JAMAICANS who dream of starting their own businesses are facing much tougher times, warn the authors of a new study.
“The entrepreneur climate is declining,” said Dr Girjanauth Boodraj, a senior lecturer at the University of Technology (UTech) and lead researcher on the Jamaican part of the Global Entrepreneurship Monitor (GEM).
The number of businesses started in Jamaica has dropped by more than 50 per cent since 2009, according to GEM's latest annual report.
And although the figure ticked up slightly last year, it is unlikely to rise much, if at all, in 2012.
The tragedy is that Jamaica is one of the most entrepreneurial countries in the world, with 79 per cent of persons believing they have the skills to be their own bosses.
GEM - a study conducted by a consortium of universities — analyses the level of entrepreneurship in countries ranging from Algeria to the United States, using Total earlystage Entrepreneurial Activity (TEA) as its primary indicator.
TEA is the percentage of persons between 18 and 64 years old who are in the process of setting up businesses as well as those that have been paying wages for up to three and a half years.
At the start of the global recession, Jamaica's TEA was 16 per cent, but rose to 23 per cent in 2009.
However, by 2010, TEA fell to just over 10 per cent.
One possible explanation, said Boodraj, is that persons who lost their jobs when the recession hit set out on their own in 2009, but that many of them had “discontinued” their businesses a year later.
“People tend to start in retail,” he said, noting that these businesses are less likely to survive and that their owners would much rather have secure jobs.
Vanetta Skeete, a senior lecturer at the UTech and coauthor of the report, said that “a lot of the start-ups in Jamaica are necessity-driven” rather than opportunity-driven.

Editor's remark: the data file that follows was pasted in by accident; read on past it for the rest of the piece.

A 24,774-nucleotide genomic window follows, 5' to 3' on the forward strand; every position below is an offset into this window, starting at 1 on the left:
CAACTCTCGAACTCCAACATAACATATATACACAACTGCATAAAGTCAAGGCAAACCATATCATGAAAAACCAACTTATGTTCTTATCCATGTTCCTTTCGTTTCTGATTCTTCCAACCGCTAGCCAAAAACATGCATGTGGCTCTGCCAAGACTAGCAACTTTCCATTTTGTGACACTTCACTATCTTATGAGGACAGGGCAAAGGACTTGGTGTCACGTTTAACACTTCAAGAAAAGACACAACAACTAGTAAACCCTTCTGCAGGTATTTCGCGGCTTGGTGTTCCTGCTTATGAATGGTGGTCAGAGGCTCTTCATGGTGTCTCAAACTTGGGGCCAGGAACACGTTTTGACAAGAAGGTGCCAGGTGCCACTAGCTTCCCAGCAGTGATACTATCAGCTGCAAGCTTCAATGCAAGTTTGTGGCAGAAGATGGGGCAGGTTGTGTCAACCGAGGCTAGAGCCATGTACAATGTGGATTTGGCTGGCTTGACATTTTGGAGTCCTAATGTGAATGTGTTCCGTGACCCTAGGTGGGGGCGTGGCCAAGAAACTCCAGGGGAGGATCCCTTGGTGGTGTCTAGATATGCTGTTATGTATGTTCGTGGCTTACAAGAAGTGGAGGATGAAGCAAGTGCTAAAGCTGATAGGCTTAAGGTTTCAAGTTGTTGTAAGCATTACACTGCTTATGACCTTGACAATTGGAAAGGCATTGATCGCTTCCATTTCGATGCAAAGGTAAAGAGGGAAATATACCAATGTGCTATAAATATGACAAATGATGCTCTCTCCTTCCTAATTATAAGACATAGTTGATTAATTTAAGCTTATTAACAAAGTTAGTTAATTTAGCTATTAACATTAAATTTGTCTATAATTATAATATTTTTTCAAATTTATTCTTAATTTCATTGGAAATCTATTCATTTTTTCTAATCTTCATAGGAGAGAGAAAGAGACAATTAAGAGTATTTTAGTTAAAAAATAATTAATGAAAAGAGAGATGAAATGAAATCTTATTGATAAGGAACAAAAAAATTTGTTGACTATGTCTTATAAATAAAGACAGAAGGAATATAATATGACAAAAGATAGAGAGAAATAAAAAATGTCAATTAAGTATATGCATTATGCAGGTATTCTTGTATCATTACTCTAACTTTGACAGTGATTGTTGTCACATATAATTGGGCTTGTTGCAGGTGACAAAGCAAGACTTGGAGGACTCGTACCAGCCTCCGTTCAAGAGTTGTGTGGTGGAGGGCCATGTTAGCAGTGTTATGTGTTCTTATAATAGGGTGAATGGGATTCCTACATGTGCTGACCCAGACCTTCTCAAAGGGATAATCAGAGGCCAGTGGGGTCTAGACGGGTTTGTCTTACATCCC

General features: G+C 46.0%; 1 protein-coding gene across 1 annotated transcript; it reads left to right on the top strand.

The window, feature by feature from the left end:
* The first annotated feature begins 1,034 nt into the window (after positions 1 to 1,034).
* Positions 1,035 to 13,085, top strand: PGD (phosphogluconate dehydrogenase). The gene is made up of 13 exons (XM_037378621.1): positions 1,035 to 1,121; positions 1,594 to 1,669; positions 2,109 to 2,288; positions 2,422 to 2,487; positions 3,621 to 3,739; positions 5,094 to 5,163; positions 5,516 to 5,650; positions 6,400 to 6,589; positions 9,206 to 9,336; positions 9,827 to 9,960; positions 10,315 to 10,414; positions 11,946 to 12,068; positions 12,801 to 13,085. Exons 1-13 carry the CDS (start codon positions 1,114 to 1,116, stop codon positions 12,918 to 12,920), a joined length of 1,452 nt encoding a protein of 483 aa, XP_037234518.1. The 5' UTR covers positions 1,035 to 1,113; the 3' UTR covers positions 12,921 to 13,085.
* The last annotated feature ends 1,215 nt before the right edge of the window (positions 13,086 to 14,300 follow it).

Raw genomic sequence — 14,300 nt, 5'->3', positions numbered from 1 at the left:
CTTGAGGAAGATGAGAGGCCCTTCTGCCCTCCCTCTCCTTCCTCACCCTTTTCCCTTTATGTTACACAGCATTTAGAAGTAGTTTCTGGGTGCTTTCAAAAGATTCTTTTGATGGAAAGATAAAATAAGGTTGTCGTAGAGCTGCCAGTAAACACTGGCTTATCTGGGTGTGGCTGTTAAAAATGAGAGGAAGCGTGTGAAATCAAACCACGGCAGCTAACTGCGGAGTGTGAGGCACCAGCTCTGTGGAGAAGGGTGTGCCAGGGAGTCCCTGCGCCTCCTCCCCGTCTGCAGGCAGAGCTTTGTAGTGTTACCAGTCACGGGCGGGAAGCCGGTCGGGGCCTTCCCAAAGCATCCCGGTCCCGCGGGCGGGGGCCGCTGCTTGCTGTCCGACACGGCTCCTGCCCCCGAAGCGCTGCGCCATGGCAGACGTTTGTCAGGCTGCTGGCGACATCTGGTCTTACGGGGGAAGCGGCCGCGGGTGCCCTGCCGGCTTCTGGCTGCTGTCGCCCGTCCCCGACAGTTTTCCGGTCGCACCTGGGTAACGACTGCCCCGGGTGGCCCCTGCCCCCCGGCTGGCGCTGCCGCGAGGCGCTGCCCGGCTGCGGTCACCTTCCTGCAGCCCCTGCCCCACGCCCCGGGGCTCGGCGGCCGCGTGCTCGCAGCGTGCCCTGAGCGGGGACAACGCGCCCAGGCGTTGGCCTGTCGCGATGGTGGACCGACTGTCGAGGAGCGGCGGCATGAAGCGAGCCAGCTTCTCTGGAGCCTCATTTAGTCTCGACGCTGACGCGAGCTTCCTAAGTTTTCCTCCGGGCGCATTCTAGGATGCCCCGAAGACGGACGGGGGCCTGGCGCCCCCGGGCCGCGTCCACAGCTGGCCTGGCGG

“Our economic circumstances push people into starting businesses and the research will show that most people prefer to get a job since that's more secure,” she said.
Those who start businesses out of necessity tend to go into retail trades and agriculture, because they often require a minimum amount of capital.
“While 80 per cent of Jamaicans believe they have the capabilities to start a business, the figures show that only 19 per cent intend to become entrepreneurs,” Boodraj said.
This is because the majority of the population is risk-averse, Skeete said, although the percentage fell last year from 33 per cent to 29 per cent, less than in more developed countries.
Fear of failure is a major hindrance to increased entrepreneurial activity, which both Boodraj and Skeete said could be overcome with increased education.
“One of the case studies that we use in the classroom is that of Audrey Marks,” Skeete said.
Marks created Paymaster, the first multi-transaction payment system in the Caribbean, after years of struggle.
Faced with a lack of investment and scepticism on all fronts, she sold her two houses and vehicle in order to raise the money to fund the business.
Paymaster now has over 200 locations in Jamaica, the US and the UK.
Lessons such as Marks's story would do much to address the fear of failure.
Teaching entrepreneurship in schools beginning at the primary level is the easiest and cheapest way to do this, Boodraj and Skeete said.
The development of a curriculum for Entrepreneurship that was just completed for the Caribbean Advanced Proficiency Examination (CAPE) level was welcome, they said.
But the best way to encourage entrepreneurship would be to get the economy ticking over again, Boodraj said. “Give people jobs, make the economy better and entrepreneurship will follow.”